The criminal courts’ judgments do not satisfy these constitutional requirements.

The Local Court’s judgment neither meets the requirements for the interpretation of expressions of opinion nor those for the interpretation of the criminal law provision of § 130.2.1.b of the Criminal Code that limits the freedom of expression. In its legal assessment, the Local Court failed to address the fundamental right of freedom of expression entirely.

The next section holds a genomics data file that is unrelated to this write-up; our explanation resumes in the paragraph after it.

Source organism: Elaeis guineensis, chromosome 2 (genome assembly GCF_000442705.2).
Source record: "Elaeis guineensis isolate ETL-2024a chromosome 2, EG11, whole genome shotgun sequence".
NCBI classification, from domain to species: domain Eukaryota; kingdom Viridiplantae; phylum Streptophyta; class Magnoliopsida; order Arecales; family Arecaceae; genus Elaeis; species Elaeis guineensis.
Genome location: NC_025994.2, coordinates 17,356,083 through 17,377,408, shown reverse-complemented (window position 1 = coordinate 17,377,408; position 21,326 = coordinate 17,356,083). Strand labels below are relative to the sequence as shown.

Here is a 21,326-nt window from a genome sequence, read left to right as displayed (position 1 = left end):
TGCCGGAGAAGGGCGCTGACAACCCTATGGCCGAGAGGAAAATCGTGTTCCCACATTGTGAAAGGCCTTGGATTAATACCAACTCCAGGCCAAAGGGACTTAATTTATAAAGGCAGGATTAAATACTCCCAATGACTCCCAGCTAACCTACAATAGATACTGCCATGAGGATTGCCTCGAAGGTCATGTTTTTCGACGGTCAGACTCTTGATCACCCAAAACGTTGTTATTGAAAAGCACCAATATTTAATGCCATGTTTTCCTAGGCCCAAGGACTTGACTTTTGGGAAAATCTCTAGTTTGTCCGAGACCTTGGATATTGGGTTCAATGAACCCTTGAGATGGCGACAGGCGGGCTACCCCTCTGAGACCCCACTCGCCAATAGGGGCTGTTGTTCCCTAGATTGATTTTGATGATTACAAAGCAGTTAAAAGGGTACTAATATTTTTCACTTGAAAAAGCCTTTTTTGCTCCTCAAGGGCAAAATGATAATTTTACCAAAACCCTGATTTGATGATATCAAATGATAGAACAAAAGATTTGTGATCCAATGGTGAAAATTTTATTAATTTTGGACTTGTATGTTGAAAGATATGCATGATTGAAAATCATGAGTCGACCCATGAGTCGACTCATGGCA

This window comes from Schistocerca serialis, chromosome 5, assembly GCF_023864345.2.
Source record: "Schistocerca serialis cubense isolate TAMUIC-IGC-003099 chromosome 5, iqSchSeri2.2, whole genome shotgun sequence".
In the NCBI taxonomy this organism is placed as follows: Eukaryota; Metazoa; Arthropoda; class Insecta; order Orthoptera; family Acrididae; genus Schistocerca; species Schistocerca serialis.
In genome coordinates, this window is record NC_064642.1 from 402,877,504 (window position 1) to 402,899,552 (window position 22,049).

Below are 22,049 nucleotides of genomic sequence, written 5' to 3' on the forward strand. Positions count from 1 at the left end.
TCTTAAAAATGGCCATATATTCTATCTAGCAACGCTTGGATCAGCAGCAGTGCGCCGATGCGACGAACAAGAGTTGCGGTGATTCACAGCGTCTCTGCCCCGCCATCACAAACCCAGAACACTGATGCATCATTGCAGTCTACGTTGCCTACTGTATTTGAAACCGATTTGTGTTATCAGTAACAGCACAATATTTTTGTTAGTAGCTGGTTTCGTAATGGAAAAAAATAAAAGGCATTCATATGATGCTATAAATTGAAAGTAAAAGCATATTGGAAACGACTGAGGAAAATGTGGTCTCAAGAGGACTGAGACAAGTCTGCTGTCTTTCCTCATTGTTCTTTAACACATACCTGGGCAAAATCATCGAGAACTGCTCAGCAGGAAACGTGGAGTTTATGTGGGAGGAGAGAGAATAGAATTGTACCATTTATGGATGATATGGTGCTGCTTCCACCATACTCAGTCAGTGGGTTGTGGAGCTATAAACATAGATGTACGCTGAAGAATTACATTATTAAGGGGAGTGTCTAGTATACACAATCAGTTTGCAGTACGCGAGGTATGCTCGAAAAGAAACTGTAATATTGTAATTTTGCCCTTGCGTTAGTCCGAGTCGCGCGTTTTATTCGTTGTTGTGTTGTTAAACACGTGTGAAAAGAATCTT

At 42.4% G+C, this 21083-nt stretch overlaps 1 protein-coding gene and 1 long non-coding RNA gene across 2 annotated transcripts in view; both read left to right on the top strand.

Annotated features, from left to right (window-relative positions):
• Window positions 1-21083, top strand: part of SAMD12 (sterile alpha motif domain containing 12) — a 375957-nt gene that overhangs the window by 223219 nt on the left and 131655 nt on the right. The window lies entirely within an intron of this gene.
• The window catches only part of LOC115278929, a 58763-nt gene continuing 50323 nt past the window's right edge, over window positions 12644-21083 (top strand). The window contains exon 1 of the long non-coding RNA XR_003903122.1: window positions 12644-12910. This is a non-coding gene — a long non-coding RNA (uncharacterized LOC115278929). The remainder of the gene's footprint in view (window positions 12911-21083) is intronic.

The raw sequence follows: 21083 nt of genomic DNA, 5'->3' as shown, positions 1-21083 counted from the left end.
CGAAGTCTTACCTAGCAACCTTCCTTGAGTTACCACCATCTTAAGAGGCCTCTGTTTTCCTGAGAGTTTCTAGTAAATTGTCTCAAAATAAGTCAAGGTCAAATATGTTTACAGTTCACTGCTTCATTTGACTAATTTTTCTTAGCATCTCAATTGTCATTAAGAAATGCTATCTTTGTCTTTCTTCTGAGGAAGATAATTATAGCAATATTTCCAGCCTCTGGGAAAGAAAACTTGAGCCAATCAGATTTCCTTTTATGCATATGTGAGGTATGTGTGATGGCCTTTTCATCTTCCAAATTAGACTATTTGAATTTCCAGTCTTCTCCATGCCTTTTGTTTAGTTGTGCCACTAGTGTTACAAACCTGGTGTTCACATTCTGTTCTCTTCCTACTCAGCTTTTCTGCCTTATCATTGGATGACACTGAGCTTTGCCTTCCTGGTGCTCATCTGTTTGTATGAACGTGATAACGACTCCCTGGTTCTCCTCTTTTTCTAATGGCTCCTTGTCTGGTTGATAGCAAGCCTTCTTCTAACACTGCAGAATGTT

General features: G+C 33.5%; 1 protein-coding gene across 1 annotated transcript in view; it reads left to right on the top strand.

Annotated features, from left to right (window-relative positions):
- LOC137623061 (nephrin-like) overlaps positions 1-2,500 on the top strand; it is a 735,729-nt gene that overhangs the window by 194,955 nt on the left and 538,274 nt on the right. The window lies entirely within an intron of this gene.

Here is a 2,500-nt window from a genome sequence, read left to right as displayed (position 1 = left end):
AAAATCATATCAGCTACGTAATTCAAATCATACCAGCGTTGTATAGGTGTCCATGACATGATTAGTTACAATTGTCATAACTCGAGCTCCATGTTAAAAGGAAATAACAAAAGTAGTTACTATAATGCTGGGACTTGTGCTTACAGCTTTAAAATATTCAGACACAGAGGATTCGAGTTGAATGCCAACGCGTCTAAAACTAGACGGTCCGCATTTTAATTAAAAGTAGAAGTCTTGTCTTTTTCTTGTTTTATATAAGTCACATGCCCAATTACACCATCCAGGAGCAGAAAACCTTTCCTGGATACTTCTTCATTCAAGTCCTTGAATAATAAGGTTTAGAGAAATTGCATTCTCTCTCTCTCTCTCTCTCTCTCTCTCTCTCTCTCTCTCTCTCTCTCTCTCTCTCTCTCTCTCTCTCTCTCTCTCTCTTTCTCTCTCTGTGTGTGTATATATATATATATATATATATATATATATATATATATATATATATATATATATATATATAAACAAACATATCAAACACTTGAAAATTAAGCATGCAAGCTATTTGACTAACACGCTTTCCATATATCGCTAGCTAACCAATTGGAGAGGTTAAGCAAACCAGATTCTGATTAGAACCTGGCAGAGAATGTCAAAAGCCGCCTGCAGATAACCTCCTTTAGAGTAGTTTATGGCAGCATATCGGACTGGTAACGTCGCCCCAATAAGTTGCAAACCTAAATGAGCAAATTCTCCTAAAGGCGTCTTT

The judgment of the Regional Court does not meet the requirements under constitutional law either. The Regional Court attributed a meaning to the message on the poster which the poster as such did not have. Neither is such a meaning plausibly substantiated elsewhere within the other findings of the Regional Court in a constitutionally sound manner. The poster designed by the complainants does not, e.g. through the sweeping attribution of socially unacceptable conduct or characteristics, suggest that foreigners are inferior. Nor is such an attribution implied by the use of the word “foreigners” as part of the phrase “repatriation of foreigners” alongside the phrases “German city of Augsburg” and “liveable.” The words “campaign for repatriation of foreigners” does not contain such an attribution either. Indeed, the poster makes it completely clear that the complainants’ initiative intends to “repatriate” foreigners. However, the scope of the advocated repatriation and the means by which the applicants want it to be effected, e.g. whether by providing incentives or by the use of coercive measures, are not indicated. Thus it is not possible to deduce from the poster that foreigners are to be or are to be considered disenfranchised or as objects. In order to arrive at such an interpretation of the poster, the Regional Court would have had to name specific accompanying circumstances according to which it was sufficiently justified to assume that this was the only reasonable interpretation. The Regional Court’s findings do not set out any such accompanying circumstances.